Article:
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13,000km ride to eradicate polio


 Kunle Adeyanju. [Mercy Kahenda, Standard]

Polio is a dreadful disease and when it knocks, its effect is immediate and never leaves an individual. Vaccination is the only defence against the viral disease.

But despite the vaccine saving lives, a larger percentage of the population remains suspicious of it.

Kunle Adeyanju has passionately picked up the role of eradicating polio in the world.

With his foot on the pedal of his motorbike, Kunle is on a mission to take the message of polio vaccination to communities across Africa and the globe to ensure nobody misses out.

“Polio has been my personal fight. It pains to see children crawling, unable to go to school, and live a potential livelihood simply because they missed out on polio vaccine,” Kunle told The Standard during his recent visit to Kenya.

Polio is a highly infectious viral disease that largely affects children under five years of age.

It is transmitted by person-to-person spread mainly through the faecal-oral route, and affects the nervous system causing paralysis.

In April last year, the Nigerian born made a historic ride to support Rotary International’s global effort to create awareness, and renewed commitment to work together to eradicate polio.

Kunle rode from London to Lagos in Nigeria to raise money for polio eradication. The 13,000km-journey took him through 11 countries in 41 days.

The 11 countries he traversed include Morocco, Mauritania, Senegal, Mali, Burkina Faso, Ivory Coast, Ghana, Togo, Benin, and Nigeria.

Full of zeal and energy to fight the disease, the rider began his charity ride in London, UK on April 19, 2022 and made it to Lagos on May 29, 2022.

The rider, also a Rotary member at Rotary Club of Ikoyi Metro, took up the role to become an ambassador as an immunisation advocate in honour of a childhood friend- Sanjo, who was paralysed by polio.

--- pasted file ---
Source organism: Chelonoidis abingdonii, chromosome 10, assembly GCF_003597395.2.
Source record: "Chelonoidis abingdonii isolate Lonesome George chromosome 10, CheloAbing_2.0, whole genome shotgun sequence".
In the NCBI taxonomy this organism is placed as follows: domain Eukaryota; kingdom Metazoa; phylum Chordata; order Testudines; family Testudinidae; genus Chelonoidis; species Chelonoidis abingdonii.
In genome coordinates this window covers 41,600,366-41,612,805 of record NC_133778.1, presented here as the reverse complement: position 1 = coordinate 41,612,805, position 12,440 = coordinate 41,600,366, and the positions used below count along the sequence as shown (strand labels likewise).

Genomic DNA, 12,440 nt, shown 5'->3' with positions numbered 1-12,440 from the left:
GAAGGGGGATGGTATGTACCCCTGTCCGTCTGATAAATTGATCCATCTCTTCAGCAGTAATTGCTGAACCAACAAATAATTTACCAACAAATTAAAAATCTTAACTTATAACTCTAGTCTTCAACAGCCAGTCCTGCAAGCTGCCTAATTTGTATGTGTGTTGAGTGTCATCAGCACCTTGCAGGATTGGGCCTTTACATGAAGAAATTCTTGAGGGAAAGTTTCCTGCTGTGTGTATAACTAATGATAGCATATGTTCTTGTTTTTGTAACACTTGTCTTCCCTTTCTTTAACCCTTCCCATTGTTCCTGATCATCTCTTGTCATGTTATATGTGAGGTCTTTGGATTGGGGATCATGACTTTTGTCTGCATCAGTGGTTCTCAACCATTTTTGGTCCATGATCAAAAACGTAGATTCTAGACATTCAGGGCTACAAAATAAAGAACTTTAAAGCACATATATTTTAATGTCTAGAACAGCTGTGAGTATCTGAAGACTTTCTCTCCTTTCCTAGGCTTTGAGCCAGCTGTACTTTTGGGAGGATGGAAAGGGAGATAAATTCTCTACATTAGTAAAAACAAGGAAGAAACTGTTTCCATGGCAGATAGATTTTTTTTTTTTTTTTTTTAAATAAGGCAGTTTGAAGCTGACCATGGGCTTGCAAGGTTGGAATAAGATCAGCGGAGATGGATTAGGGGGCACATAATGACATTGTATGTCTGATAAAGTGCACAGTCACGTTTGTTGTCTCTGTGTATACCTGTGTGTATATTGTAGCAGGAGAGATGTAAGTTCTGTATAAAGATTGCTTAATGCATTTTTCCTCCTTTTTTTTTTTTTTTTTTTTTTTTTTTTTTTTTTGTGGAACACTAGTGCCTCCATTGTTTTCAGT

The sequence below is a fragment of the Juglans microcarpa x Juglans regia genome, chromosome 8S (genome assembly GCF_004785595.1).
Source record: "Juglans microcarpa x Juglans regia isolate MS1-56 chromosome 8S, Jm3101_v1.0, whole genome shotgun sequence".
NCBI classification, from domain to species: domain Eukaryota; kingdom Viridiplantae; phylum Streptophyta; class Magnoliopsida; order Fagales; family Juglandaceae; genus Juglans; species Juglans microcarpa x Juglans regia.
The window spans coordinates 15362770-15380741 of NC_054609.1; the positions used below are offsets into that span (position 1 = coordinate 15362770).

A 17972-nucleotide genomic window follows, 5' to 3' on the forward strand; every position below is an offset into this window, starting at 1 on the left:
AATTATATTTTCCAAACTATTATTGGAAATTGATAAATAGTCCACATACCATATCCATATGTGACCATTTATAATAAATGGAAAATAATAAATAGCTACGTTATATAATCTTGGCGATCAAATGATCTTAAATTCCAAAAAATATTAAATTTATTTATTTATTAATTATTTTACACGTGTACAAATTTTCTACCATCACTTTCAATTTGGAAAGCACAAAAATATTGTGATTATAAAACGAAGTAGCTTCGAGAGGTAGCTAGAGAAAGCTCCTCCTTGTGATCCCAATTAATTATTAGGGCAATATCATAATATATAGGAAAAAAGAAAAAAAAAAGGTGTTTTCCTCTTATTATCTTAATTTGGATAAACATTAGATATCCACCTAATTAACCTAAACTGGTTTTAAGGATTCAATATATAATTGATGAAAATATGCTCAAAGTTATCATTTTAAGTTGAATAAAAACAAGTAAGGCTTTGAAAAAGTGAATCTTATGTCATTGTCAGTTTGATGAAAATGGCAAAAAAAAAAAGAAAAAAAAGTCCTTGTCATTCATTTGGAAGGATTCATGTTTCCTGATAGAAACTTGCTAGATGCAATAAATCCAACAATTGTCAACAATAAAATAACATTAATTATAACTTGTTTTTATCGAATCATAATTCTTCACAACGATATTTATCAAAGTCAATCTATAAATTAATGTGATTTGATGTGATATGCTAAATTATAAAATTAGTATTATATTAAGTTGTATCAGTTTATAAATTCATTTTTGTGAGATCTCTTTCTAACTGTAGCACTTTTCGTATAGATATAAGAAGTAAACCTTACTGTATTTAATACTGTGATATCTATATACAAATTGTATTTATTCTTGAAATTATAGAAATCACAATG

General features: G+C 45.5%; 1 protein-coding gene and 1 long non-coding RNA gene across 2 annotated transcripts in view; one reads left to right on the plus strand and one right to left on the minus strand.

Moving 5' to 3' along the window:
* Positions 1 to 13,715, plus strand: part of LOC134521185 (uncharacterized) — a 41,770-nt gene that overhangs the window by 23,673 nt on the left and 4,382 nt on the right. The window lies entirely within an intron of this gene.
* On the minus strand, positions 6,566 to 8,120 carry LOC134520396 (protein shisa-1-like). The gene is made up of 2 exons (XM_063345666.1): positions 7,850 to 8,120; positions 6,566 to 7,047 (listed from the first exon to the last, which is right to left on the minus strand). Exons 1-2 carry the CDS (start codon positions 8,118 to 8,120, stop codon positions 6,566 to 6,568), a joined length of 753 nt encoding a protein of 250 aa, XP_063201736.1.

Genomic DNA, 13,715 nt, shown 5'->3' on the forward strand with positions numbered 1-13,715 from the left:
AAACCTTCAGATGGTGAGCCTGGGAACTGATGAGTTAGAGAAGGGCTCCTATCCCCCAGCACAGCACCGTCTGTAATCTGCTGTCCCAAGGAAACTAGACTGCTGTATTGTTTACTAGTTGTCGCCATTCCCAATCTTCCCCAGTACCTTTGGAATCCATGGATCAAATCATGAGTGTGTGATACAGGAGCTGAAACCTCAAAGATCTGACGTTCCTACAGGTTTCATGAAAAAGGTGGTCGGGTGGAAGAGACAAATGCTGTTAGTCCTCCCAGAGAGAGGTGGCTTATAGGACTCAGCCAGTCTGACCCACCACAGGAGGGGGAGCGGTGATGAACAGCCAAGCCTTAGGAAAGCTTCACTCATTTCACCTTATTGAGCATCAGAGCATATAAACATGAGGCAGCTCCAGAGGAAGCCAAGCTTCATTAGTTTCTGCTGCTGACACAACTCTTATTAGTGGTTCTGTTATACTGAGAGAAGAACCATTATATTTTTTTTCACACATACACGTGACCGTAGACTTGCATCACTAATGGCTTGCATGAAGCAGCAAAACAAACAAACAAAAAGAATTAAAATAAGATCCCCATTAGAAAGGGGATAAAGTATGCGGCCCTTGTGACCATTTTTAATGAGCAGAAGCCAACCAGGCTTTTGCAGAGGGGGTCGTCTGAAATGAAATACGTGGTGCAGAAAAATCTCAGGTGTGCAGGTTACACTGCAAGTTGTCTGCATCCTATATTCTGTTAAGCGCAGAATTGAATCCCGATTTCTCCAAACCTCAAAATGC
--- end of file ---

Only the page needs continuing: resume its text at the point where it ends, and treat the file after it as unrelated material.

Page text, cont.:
He vividly recalls playing football in a local playground, and on the sidelines was Sanjo who could only cheer him on, as he was wheelchair bound.

Sadly, Sanjo died of polio complications two years ago.

“Polio  paralysed my friend and left him on a wheelchair. I watched him rely on crutches for mobility, as he battled the disease which also limited his potential as a child,” narrates Kunle.

“Seeing my friend suffer polio took a toll on me. There are activities he could not participate in because of polio.

His death pained me, and I vowed to do whatever I could so that no other child had to go through the same painful experience as Sanjo.”

Sanjo was not the only polio survivor. Growing up, Kunle watched dozens of children get paralysed after contracting polio.

During his ride, the London- Lagos charity rider, shared the message that immunisation saves lives, a mission that saw him raise $50,000 (Sh7.2 million), money that was channelled to global polio eradication initiative (GPEI).

Kunle is a founding partner of GPEI. GPEI has reduced polio cases by 99.9 per cent, with rotary members having contributed more than $2.6 billion (Sh375.2 billion) and countless volunteers hours to protect nearly three billion children in 122 countries from the paralysing disease.